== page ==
Predicting the Risk of Adverse Drug Reactions in Older Inpatients: External Validation of the GerontoNet ADR Risk Score Using the CRIME Cohort
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Adverse drug reactions (ADRs) in older people are often preventable, indicating that screening and prevention programs aimed at reducing their rate are needed in this population.
The aim of this study was to externally validate the GerontoNet ADR risk score and to assess its validity in specific subpopulations of older inpatients.
Data from the prospective CRIteria to assess appropriate Medication use among Elderly complex patients (CRIME) cohort were used. Dose-dependent and predictable ADRs were classified as type A, probable or definite ADRs were defined according to the Naranjo algorithm, and diagnostic accuracy was tested using receiver operating characteristic (ROC) analyses. Sensitivity and specificity were calculated for a cut-off point of 4.
The mean age of the 1075 patients was 81.4 years (standard deviation 7.4) and the median number of drugs was 10 (range 7–13). At least one ADR was observed in 70 patients (6.5%); ADRs were classified as type A in 50 patients (4.7%) and defined as probable or definite in 41 patients (3.8%). Fair diagnostic accuracy to predict both type A and probable or definite ADRs was found in subpopulations aged <70 or ≥80 years with heart failure, diabetes, or a previous ADR. Good accuracy to predict type A ADRs was found in patients with a low body mass index (BMI; >18.5 kg/m2) and a Mini-Mental State Examination (MMSE) score of >24/30 points, as well as in patients with osteoarthritis. The cut-off point of 4 points yielded very good sensitivity but poor specificity results in these subpopulations.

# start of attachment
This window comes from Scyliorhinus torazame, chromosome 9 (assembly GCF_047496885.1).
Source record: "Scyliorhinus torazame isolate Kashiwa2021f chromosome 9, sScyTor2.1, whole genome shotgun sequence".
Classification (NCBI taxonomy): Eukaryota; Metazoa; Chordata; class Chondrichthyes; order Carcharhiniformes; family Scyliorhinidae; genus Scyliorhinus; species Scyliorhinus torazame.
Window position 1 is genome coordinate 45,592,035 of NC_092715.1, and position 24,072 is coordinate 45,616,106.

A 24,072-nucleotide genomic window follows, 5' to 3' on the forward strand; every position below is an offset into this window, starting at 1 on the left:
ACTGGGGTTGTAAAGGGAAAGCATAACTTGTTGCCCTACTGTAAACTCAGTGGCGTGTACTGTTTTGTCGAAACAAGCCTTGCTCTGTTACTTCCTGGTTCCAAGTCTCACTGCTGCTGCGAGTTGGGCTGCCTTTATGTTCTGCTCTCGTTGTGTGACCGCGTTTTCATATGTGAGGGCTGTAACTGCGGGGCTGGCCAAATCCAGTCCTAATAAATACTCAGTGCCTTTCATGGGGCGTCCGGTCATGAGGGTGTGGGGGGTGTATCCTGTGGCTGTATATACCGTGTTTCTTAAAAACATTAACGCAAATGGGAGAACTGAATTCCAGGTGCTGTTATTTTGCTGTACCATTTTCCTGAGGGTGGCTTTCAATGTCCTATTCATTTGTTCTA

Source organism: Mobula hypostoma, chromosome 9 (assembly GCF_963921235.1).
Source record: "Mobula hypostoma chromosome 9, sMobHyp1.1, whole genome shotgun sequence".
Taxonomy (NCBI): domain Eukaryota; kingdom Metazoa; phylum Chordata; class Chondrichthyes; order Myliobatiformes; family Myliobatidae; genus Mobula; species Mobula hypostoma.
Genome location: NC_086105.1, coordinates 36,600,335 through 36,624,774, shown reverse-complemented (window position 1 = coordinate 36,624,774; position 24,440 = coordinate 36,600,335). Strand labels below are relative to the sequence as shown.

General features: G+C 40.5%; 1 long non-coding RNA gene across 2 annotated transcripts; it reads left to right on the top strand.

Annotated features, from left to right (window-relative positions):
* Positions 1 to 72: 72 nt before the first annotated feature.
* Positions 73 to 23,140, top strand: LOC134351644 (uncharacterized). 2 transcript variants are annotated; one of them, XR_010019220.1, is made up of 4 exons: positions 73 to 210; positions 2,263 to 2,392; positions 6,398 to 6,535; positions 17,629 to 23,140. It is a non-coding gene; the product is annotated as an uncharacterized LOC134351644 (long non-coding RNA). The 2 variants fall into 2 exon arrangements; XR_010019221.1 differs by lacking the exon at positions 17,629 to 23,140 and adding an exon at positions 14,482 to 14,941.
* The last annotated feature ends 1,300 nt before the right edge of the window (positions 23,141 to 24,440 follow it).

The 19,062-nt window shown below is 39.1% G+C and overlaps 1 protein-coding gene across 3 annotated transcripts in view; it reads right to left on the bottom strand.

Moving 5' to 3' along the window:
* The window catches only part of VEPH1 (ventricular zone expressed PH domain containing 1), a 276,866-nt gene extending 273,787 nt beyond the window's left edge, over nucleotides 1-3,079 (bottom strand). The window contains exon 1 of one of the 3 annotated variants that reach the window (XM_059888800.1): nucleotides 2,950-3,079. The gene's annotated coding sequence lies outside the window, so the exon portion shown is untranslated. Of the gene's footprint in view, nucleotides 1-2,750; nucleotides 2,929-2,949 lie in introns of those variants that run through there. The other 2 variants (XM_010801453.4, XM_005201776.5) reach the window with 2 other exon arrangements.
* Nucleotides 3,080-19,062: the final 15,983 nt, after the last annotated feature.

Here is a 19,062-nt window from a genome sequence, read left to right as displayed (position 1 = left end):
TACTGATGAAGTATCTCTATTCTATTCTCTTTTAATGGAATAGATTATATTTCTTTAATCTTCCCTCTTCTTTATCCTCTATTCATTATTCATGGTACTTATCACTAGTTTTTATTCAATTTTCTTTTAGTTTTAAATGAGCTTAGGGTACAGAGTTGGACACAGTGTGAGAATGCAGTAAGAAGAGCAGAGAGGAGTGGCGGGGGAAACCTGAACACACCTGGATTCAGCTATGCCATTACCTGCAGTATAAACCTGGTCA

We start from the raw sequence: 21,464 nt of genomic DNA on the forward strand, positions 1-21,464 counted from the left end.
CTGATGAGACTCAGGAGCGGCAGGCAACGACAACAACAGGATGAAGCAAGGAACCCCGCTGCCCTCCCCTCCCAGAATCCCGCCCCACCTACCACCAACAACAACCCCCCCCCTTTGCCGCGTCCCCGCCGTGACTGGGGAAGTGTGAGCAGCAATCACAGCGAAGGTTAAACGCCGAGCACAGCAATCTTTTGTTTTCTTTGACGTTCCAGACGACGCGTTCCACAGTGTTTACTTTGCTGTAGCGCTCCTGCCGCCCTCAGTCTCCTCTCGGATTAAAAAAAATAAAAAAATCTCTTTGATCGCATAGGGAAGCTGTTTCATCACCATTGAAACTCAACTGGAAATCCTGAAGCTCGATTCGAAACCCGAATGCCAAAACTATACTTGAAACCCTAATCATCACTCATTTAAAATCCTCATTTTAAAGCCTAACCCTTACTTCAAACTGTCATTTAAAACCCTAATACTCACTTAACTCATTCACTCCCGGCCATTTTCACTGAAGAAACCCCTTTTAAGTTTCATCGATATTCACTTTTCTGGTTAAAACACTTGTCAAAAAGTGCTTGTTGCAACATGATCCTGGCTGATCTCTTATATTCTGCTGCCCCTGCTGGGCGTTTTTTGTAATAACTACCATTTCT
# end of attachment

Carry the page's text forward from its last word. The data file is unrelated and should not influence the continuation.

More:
This study suggests that the GerontoNet ADR risk score might represent a pragmatic approach to identifying specific subpopulations of older inpatients at increased risk of an ADR with a fair to good diagnostic accuracy.
KeywordsAdverse Drug Reaction Good Diagnostic Accuracy Naranjo Algorithm Crime Study Perform Medication Review
The authors are indebted to Dr. Stefanie De Buyser for her skilful assistance with data analysis.
Compliance with Ethical Standards
This work was supported by the Ministry of Labour, Health and Social Policy, who funded the CRIME project (Bando Giovani Ricercatori 2007, convenzione no. 4).
Conflicts of interest
Mirko Petrovic, Balamurugan Tangiisuran, Chakravarthi Rajkumar, Tischa van der Cammen and Graziano Onder declare that they have no conflicts of interest directly relevant to the content of this study.
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